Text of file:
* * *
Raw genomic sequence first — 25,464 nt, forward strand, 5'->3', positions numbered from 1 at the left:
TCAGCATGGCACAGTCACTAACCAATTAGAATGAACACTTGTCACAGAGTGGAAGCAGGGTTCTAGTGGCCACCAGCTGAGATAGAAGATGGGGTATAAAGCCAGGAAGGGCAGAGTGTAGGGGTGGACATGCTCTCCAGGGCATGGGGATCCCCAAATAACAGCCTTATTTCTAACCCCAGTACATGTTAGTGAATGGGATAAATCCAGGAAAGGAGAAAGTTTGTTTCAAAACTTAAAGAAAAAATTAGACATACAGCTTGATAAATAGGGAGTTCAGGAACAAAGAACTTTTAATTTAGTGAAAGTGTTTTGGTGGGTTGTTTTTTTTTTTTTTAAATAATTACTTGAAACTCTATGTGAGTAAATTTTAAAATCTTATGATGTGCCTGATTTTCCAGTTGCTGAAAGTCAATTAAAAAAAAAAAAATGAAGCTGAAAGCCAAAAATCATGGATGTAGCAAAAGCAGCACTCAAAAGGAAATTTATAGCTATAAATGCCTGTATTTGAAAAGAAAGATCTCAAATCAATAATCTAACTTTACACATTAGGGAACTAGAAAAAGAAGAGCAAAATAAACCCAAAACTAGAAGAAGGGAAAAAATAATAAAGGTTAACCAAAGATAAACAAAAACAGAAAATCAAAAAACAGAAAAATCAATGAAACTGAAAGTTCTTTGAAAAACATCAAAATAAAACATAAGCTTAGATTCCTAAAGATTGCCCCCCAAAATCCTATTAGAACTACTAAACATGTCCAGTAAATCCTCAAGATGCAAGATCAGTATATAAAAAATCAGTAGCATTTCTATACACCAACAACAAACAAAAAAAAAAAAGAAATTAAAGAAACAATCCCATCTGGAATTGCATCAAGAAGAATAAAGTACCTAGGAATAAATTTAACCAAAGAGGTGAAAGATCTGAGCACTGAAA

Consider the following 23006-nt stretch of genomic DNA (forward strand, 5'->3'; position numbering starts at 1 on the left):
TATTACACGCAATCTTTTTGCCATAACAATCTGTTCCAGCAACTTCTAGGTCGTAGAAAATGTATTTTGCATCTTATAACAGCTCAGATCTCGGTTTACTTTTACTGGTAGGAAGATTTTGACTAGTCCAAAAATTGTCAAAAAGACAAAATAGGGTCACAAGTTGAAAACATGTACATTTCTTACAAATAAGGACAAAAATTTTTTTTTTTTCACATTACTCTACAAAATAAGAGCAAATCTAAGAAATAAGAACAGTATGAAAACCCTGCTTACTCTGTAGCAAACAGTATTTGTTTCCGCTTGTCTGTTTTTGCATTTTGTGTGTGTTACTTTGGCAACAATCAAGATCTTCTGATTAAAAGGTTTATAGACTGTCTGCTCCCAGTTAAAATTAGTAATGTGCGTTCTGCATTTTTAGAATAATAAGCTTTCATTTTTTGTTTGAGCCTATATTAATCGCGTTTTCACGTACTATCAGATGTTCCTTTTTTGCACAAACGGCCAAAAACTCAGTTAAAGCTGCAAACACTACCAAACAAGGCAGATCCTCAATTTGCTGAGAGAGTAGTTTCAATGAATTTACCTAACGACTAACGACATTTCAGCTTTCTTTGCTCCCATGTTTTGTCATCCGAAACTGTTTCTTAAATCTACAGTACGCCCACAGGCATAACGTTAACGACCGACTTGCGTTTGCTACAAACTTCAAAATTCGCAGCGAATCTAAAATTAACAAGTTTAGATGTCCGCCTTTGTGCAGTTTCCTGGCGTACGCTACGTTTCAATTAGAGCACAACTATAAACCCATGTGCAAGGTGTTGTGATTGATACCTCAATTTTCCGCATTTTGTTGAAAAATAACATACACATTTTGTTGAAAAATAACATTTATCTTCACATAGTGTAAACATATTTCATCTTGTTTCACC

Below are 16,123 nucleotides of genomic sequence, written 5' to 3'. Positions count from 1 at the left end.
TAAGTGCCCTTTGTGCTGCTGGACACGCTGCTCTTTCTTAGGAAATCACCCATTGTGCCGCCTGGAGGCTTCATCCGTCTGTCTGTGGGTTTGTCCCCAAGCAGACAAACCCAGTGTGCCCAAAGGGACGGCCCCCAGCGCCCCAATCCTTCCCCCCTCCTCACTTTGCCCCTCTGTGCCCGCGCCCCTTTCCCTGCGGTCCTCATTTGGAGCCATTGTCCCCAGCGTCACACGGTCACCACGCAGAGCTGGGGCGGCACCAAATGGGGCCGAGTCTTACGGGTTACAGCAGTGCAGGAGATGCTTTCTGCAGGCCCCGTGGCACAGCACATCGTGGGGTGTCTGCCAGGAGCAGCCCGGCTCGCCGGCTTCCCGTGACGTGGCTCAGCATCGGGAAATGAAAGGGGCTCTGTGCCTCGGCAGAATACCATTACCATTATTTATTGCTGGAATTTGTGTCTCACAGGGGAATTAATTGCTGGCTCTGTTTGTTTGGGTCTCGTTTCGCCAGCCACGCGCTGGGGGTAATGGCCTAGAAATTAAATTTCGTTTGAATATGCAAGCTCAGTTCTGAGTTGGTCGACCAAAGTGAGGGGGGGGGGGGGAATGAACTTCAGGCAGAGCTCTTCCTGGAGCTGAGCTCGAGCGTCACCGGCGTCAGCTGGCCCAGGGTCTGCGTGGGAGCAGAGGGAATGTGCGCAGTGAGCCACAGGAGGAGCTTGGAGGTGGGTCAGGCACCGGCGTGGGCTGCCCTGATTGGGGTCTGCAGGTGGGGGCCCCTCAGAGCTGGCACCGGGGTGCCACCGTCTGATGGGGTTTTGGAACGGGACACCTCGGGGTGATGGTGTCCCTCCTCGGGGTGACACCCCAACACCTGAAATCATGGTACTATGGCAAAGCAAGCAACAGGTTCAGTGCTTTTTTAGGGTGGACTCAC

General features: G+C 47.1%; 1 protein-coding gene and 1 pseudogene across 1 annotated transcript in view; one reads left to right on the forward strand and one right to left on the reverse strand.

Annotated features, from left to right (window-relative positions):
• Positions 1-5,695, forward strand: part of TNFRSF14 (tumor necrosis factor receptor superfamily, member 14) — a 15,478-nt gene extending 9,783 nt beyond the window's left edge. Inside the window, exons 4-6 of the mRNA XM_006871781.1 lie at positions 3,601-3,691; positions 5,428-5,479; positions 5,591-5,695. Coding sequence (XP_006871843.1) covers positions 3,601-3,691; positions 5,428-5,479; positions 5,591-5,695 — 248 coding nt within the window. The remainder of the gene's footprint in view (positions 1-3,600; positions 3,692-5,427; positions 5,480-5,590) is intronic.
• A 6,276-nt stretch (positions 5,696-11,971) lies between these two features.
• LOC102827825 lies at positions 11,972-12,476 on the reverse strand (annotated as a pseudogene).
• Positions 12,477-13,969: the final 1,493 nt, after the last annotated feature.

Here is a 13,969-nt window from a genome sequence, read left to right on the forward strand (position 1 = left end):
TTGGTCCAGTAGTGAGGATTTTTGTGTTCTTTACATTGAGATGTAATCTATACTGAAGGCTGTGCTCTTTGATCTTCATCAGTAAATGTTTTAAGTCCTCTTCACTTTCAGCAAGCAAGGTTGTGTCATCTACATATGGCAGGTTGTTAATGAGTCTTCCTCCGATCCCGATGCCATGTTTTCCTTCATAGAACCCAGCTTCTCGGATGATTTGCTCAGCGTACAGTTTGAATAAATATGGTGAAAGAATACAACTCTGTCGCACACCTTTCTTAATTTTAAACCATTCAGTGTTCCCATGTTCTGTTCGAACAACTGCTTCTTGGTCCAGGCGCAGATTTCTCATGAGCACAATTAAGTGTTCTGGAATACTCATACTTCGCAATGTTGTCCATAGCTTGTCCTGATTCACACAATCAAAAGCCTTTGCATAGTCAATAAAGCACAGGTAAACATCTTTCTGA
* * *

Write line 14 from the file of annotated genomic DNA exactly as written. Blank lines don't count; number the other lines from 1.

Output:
TTGGTCCAGTAGTGAGGATTTTTGTGTTCTTTACATTGAGATGTAATCTATACTGAAGGCTGTGCTCTTTGATCTTCATCAGTAAATGTTTTAAGTCCTCTTCACTTTCAGCAAGCAAGGTTGTGTCATCTACATATGGCAGGTTGTTAATGAGTCTTCCTCCGATCCCGATGCCATGTTTTCCTTCATAGAACCCAGCTTCTCGGATGATTTGCTCAGCGTACAGTTTGAATAAATATGGTGAAAGAATACAACTCTGTCGCACACCTTTCTTAATTTTAAACCATTCAGTGTTCCCATGTTCTGTTCGAACAACTGCTTCTTGGTCCAGGCGCAGATTTCTCATGAGCACAATTAAGTGTTCTGGAATACTCATACTTCGCAATGTTGTCCATAGCTTGTCCTGATTCACACAATCAAAAGCCTTTGCATAGTCAATAAAGCACAGGTAAACATCTTTCTGA